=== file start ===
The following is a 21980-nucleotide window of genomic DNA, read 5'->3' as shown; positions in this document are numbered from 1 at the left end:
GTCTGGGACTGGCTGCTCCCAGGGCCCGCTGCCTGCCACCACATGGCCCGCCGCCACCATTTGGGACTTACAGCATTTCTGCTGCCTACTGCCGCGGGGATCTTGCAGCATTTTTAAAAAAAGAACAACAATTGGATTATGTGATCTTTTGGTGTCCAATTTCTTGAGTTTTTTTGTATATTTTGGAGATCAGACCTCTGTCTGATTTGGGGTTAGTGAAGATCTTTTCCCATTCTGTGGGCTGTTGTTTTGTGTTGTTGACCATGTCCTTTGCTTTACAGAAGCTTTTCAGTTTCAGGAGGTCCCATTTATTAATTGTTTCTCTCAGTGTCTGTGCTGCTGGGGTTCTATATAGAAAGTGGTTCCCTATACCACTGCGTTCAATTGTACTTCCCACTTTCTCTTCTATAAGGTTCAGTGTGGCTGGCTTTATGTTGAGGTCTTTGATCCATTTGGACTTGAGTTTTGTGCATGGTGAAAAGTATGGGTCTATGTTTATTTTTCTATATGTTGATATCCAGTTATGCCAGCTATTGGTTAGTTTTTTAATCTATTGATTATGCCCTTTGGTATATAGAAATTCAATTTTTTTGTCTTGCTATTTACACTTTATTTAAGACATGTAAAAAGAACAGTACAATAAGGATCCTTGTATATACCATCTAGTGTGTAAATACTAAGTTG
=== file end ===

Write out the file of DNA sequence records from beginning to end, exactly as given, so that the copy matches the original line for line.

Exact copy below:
The following is a 21980-nucleotide window of genomic DNA, read 5'->3' as shown; positions in this document are numbered from 1 at the left end:
GTCTGGGACTGGCTGCTCCCAGGGCCCGCTGCCTGCCACCACATGGCCCGCCGCCACCATTTGGGACTTACAGCATTTCTGCTGCCTACTGCCGCGGGGATCTTGCAGCATTTTTAAAAAAAGAACAACAATTGGATTATGTGATCTTTTGGTGTCCAATTTCTTGAGTTTTTTTGTATATTTTGGAGATCAGACCTCTGTCTGATTTGGGGTTAGTGAAGATCTTTTCCCATTCTGTGGGCTGTTGTTTTGTGTTGTTGACCATGTCCTTTGCTTTACAGAAGCTTTTCAGTTTCAGGAGGTCCCATTTATTAATTGTTTCTCTCAGTGTCTGTGCTGCTGGGGTTCTATATAGAAAGTGGTTCCCTATACCACTGCGTTCAATTGTACTTCCCACTTTCTCTTCTATAAGGTTCAGTGTGGCTGGCTTTATGTTGAGGTCTTTGATCCATTTGGACTTGAGTTTTGTGCATGGTGAAAAGTATGGGTCTATGTTTATTTTTCTATATGTTGATATCCAGTTATGCCAGCTATTGGTTAGTTTTTTAATCTATTGATTATGCCCTTTGGTATATAGAAATTCAATTTTTTTGTCTTGCTATTTACACTTTATTTAAGACATGTAAAAAGAACAGTACAATAAGGATCCTTGTATATACCATCTAGTGTGTAAATACTAAGTTG